The perception that e-cigarettes are safe should be treated with caution, scientists have said as research suggests that vapour could harm lung cells. They used lung tissue samples by eight non-smokers and found out that vapour from e-cigarettes caused "inflammation and impaired the activity of alveolar macrophages" - which are cells that remove damaging dust particles, bacteria, and allergens.
As he said, "with regard to the carcinogenic molecules contained in regular cigarette smoke, electronic vapor certainly contains fewer carcinogens. But if you vape for 20 or 30 years and this can cause COPD, then that's something we need to know about".
However the US Surgeon General has warned that e-cigarettes leave young people at risk of nicotine addiction, brain development problems and mood disorders, while the World Health Organisation has said it is concerned that heating e-fluid can lead to the 'formation of toxicants'.
'But we should have a cautious scepticism that they are as safe as we are being led to believe'. The researchers then exposed the cells to e-cig fluid, some to condensed vapor and some to nothing for 24 hours.More news: Petr Cech backed by Unai Emery, despite shaky start against Man City
Researchers have reported that some of the effects of steam on the lung tissue look similar to those seen in the lungs of regular smokers and those with chronic conditions such as COPD. E-cigarette vapour also contains propylene glycol, which has not been adequately studied with regard to its safety when heated and inhaled deeply and repeatedly.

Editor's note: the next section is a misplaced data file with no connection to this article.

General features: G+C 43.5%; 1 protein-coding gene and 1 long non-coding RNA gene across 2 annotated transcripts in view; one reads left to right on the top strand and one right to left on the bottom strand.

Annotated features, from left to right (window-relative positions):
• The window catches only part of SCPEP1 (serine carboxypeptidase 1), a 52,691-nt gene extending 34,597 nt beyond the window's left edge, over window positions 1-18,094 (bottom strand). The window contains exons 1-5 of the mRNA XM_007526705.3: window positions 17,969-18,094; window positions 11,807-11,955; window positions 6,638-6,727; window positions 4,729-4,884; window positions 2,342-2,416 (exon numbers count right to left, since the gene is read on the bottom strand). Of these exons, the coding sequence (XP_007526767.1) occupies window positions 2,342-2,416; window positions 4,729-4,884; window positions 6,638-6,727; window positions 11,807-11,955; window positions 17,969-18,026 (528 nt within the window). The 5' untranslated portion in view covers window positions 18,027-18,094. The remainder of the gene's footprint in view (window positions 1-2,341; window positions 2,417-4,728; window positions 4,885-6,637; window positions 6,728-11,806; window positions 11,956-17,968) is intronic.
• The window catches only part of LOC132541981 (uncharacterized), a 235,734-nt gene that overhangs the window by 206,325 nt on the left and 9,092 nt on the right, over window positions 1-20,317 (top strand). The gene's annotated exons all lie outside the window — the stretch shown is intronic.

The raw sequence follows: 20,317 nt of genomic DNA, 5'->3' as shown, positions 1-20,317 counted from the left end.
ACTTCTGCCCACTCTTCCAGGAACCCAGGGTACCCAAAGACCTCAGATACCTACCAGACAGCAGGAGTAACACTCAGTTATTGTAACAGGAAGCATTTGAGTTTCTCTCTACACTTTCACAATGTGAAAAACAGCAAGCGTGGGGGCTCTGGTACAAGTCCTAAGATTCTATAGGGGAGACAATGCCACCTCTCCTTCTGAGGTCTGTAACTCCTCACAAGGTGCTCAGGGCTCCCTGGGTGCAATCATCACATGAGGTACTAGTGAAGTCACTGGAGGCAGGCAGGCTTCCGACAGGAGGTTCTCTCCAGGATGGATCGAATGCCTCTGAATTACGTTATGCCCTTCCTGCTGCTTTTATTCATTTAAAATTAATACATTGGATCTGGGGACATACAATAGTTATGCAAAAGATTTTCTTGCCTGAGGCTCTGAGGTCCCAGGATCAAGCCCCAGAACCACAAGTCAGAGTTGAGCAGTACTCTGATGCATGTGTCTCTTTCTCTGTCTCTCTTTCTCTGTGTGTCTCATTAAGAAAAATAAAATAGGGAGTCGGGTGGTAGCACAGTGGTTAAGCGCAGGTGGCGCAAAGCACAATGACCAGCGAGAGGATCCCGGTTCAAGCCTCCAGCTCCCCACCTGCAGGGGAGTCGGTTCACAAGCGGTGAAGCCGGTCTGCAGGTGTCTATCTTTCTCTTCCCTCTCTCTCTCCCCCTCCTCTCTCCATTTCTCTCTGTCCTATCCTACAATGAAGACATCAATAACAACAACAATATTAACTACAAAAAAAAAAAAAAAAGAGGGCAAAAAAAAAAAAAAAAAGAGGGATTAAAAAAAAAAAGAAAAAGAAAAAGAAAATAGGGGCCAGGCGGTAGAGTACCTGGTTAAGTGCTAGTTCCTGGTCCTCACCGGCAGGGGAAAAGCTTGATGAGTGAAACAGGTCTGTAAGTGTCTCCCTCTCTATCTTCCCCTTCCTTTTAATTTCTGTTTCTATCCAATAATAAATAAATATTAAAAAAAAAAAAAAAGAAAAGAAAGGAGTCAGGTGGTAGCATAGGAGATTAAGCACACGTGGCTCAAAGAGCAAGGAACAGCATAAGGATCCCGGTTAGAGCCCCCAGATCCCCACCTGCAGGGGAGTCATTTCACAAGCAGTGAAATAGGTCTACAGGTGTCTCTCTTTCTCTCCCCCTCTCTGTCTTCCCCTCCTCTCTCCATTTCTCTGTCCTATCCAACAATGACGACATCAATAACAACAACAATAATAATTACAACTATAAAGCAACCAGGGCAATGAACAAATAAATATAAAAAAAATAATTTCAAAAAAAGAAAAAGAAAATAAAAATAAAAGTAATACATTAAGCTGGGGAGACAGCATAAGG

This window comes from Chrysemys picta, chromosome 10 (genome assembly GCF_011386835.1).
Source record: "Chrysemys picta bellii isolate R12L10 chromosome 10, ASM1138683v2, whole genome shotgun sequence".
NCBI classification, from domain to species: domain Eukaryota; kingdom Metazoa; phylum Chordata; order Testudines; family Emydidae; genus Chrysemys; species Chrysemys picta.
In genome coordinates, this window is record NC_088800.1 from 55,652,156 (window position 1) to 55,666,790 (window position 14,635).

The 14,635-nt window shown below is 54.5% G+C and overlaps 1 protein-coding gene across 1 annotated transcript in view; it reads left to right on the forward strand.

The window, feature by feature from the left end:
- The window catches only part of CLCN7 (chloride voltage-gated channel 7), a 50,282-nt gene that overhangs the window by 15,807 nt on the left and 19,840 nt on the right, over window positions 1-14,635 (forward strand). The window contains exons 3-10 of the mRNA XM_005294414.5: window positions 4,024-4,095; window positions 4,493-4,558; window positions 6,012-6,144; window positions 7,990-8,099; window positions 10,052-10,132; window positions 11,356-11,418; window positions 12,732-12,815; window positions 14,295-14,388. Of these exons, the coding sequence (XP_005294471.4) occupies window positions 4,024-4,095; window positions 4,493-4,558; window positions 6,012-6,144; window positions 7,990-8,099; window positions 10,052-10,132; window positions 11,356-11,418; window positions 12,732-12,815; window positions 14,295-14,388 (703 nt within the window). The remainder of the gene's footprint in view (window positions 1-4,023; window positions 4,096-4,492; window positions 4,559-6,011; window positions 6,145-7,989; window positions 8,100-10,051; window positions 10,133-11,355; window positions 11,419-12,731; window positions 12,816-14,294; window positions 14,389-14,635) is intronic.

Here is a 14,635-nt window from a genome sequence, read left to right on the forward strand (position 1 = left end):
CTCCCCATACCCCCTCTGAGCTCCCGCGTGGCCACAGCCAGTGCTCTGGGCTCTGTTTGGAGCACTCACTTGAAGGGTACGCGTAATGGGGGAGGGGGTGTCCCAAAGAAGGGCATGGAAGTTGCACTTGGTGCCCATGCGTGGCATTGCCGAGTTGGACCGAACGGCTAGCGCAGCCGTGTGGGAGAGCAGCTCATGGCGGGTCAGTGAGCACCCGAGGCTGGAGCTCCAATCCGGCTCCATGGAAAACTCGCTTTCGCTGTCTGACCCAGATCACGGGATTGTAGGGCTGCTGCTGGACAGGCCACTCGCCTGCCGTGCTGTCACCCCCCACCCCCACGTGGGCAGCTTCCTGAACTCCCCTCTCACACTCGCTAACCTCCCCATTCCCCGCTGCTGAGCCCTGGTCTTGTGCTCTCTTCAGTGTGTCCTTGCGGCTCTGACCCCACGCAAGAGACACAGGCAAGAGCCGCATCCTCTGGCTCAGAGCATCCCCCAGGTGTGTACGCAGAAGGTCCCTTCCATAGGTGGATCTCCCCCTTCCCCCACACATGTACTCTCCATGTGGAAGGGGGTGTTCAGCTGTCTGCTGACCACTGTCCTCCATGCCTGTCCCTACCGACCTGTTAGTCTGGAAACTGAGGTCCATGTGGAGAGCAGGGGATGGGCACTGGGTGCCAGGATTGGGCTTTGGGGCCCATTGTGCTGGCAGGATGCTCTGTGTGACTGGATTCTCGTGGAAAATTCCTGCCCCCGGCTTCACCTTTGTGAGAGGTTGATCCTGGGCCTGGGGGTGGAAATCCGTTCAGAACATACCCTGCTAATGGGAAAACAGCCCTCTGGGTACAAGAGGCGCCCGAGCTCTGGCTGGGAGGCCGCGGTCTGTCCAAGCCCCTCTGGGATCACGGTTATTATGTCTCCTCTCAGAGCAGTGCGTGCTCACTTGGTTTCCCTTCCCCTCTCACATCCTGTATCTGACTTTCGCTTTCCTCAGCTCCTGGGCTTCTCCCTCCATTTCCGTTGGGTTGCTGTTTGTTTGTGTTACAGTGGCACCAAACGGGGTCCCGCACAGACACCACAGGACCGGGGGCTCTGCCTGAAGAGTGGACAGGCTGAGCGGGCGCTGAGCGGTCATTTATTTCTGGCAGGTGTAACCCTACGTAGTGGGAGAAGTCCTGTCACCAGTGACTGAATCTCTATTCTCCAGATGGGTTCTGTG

Researchers devised a mechanical procedure to mimic vaping and produce condensate from the vapour.
"However, since electronic cigarettes are used nearly exclusively in the United Kingdom by current or former smokers, the key question is how this adverse effect compares with that of exposure to cigarette smoke". Treatment with an antioxidant, however, restored that ability and helped reduce other damage caused by e-cigarette fluid, Thickett's team found.
With that said, it's no doubt that e-cigarettes are less harmful than traditional cigarettes but the results of the research are undeniable and rather concerning. "Would I encourage my patients to use these or should they be marketed as a safe alternative to smoking? The current study does not address that question, but given the much lower levels and range of toxins in electronic cigarette vapor relative to cigarette smoke, the answer is likely to be substantially less", Professor John Britton, Director of the UK Centre for Tobacco & Alcohol Studies at the University of Nottingham, who was not involved in the study, told the Science Media Centre.